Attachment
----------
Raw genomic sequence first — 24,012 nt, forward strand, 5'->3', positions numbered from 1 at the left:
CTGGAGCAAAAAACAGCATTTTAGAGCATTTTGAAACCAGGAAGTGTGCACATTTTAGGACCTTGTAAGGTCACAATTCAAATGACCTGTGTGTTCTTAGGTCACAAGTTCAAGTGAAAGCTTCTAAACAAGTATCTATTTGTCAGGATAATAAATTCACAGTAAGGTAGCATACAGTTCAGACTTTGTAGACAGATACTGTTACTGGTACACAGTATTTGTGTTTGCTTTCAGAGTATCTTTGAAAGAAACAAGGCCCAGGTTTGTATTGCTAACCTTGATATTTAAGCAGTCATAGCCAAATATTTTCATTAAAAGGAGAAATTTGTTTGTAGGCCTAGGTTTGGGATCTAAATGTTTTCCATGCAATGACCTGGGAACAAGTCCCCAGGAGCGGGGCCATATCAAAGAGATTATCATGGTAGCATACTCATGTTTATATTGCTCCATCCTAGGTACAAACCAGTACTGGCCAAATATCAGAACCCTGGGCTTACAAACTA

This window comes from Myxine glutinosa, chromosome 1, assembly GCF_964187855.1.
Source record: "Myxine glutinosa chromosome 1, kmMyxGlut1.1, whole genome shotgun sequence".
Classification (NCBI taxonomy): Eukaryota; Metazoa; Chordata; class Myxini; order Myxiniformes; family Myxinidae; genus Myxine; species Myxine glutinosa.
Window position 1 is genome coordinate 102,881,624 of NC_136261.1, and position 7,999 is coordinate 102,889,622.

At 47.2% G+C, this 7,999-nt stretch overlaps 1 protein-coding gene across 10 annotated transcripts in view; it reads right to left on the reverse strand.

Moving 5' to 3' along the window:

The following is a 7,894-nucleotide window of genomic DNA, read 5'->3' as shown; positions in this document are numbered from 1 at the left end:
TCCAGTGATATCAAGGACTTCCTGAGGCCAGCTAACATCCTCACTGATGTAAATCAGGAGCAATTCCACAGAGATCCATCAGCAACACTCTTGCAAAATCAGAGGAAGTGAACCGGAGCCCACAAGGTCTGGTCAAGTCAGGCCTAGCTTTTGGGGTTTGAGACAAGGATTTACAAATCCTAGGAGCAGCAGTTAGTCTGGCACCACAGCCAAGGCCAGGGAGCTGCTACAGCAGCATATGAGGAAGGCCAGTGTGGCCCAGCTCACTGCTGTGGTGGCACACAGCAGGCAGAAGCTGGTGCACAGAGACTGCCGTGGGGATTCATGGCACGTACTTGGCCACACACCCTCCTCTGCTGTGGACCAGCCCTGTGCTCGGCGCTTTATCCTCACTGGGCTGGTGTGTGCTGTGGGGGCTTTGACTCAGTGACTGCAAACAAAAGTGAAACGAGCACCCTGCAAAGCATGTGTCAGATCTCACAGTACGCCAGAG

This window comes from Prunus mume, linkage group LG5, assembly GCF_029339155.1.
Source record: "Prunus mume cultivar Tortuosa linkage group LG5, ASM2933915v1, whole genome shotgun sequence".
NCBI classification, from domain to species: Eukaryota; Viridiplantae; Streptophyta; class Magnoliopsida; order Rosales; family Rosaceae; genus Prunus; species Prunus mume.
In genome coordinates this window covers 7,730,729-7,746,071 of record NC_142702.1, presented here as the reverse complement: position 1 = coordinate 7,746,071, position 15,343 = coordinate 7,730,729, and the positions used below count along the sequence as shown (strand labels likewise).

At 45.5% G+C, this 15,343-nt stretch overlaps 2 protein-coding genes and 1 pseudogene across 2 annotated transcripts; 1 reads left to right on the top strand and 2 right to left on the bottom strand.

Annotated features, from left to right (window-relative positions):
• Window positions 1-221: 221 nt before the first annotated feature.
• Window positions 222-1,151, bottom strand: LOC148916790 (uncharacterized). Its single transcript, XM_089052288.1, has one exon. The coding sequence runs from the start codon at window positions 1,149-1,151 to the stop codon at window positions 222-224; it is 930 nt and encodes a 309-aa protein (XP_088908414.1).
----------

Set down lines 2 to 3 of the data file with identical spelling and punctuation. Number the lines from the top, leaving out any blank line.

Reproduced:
CTGGAGCAAAAAACAGCATTTTAGAGCATTTTGAAACCAGGAAGTGTGCACATTTTAGGACCTTGTAAGGTCACAATTCAAATGACCTGTGTGTTCTTAGGTCACAAGTTCAAGTGAAAGCTTCTAAACAAGTATCTATTTGTCAGGATAATAAATTCACAGTAAGGTAGCATACAGTTCAGACTTTGTAGACAGATACTGTTACTGGTACACAGTATTTGTGTTTGCTTTCAGAGTATCTTTGAAAGAAACAAGGCCCAGGTTTGTATTGCTAACCTTGATATTTAAGCAGTCATAGCCAAATATTTTCATTAAAAGGAGAAATTTGTTTGTAGGCCTAGGTTTGGGATCTAAATGTTTTCCATGCAATGACCTGGGAACAAGTCCCCAGGAGCGGGGCCATATCAAAGAGATTATCATGGTAGCATACTCATGTTTATATTGCTCCATCCTAGGTACAAACCAGTACTGGCCAAATATCAGAACCCTGGGCTTACAAACTA

This window comes from Myxine glutinosa, chromosome 1, assembly GCF_964187855.1.